Wed Mar 18 21:33:43 CDT 2009
For those of you who came late to the game, which is basically everybody except my mom, here's a brief explanation of "Where's The Party At v1.0":

WTPA is an an SRAM based 8-bit audio sampler, distributed in kit form.

WTPA, as a KIT, is designed to the following aesthetic ends: to be a good and clear example of fairly "traditional" analog (low noise, relatively low frequency, high headroom, good routing, sensible ADCs and DACs etc) and digital (clean low level code, parallel memory architecture, I/O expansion via latches, various serial communication protocols) circuit design, and is catered to the determined (though not necessarily experienced) kit-builder who really, truly wants to learn more about how electronics work and how to get better at their craft. It is not the easiest kit ever, but for what it is I feel it's versatile and powerful and (I hope) cool. And it comes with a thick manual.

As a SAMPLER and INSTRUMENT, WTPA is designed to the following aesthetic ends: to capitalize on the audio flaws and interfacing ability that relatively powerful and perfect computer samplers could but usually don't. To do crusty, awesome things that proletariat guitar garbage like the Line-6 pedals never will. To be a top-flight uncompromising, un-crashing piece of open source engineering that is more reliable than my well-loved but ever-so-buggy MPC2000.

WTPA is nerdy and proud.

The story in brief:
WTPA started as a pedagogical tool for the Bent Festival in 2008. I basically wanted to design a generic "crusty sampler" that would be useful in demonstrating how a sampler works in an overarching sense, and not in a specific sense like "ooh, the SK-1 is cool", etc etc. The class I taught was about transitioning from circuitbending to circuit design and I wanted to show how (relatively) easy it was to make a sampler which could do as-cool or cooler things than some goofy old toys and also many commercial products. To do this, I made WTPA as a kit that anybody could build. Overall, the talk was a success and hopefully some people learned some stuff. The question I got mostly however was: "Where can I buy one of those?"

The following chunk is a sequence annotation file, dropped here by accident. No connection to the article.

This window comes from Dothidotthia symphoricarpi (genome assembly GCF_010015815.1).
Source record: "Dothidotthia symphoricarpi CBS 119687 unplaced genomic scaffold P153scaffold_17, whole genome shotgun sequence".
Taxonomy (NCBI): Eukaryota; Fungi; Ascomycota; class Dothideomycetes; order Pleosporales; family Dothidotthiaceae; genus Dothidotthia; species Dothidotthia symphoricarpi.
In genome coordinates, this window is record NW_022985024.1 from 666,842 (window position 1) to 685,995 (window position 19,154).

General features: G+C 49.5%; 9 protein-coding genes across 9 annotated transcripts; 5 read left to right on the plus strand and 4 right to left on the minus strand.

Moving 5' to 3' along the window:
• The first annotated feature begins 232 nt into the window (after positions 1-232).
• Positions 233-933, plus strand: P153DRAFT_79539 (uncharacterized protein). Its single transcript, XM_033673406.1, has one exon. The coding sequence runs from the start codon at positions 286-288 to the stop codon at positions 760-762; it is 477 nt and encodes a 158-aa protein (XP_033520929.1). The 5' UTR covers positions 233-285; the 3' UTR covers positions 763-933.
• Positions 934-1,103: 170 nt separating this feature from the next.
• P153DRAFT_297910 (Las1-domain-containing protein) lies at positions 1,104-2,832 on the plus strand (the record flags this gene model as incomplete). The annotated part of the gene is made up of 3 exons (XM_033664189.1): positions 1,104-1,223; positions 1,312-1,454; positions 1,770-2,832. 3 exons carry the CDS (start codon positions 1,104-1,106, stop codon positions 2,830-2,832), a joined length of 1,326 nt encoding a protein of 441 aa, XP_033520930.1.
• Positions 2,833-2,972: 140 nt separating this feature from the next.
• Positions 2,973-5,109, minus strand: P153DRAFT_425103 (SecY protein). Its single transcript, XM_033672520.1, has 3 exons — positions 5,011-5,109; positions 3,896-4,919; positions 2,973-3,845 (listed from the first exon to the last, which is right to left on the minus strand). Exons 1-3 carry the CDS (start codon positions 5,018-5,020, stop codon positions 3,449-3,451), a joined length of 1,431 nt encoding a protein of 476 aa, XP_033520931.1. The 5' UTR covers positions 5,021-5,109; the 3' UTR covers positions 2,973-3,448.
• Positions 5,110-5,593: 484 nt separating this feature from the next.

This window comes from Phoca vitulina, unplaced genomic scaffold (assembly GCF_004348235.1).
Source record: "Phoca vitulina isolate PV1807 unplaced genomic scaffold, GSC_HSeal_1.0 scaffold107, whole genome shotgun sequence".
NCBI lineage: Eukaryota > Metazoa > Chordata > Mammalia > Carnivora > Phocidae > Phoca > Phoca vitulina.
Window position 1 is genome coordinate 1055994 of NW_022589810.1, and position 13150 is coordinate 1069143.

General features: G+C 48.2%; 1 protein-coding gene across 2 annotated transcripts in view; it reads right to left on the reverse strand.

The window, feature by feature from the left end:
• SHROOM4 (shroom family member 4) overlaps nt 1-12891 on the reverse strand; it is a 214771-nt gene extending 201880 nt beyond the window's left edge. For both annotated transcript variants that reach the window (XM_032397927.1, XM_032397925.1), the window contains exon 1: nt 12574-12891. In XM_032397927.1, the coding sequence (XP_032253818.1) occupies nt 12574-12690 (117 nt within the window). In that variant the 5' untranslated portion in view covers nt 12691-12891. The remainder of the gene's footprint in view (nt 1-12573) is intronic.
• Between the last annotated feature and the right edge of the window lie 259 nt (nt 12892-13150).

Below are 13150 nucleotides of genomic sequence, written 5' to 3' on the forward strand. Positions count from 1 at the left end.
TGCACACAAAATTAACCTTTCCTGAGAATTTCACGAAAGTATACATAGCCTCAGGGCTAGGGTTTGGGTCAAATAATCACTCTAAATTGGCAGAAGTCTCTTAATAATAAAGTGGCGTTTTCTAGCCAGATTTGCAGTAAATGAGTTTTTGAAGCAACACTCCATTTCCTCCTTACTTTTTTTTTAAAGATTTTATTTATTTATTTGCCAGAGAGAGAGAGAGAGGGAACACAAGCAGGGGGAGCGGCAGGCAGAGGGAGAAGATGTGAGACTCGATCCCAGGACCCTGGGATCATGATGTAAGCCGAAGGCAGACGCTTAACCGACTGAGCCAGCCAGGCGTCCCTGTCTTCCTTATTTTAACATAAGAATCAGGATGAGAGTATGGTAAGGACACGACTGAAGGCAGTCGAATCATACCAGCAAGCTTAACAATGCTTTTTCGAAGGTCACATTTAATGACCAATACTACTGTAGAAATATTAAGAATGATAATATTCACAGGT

This, coupled with the fact that I can't leave well enough alone, coupled with the fact that since last April I have quit my engineering dayjob, led to a TON of messing around with the original design and its re-purposing as a truly unique, functional, badass musical instrument. Hopefully, it will help ME get away from old goofy toys :-)

At this time, the entirety of is a running list of my trials and tribulations and victories and totally dumb mistakes getting WTPA to where it is today. It is a story of analog and digital troubleshooting, low level programming, wizardry-in-training and roguery-in-decline.

Apocryphal Feature List and General Horn-Tooting: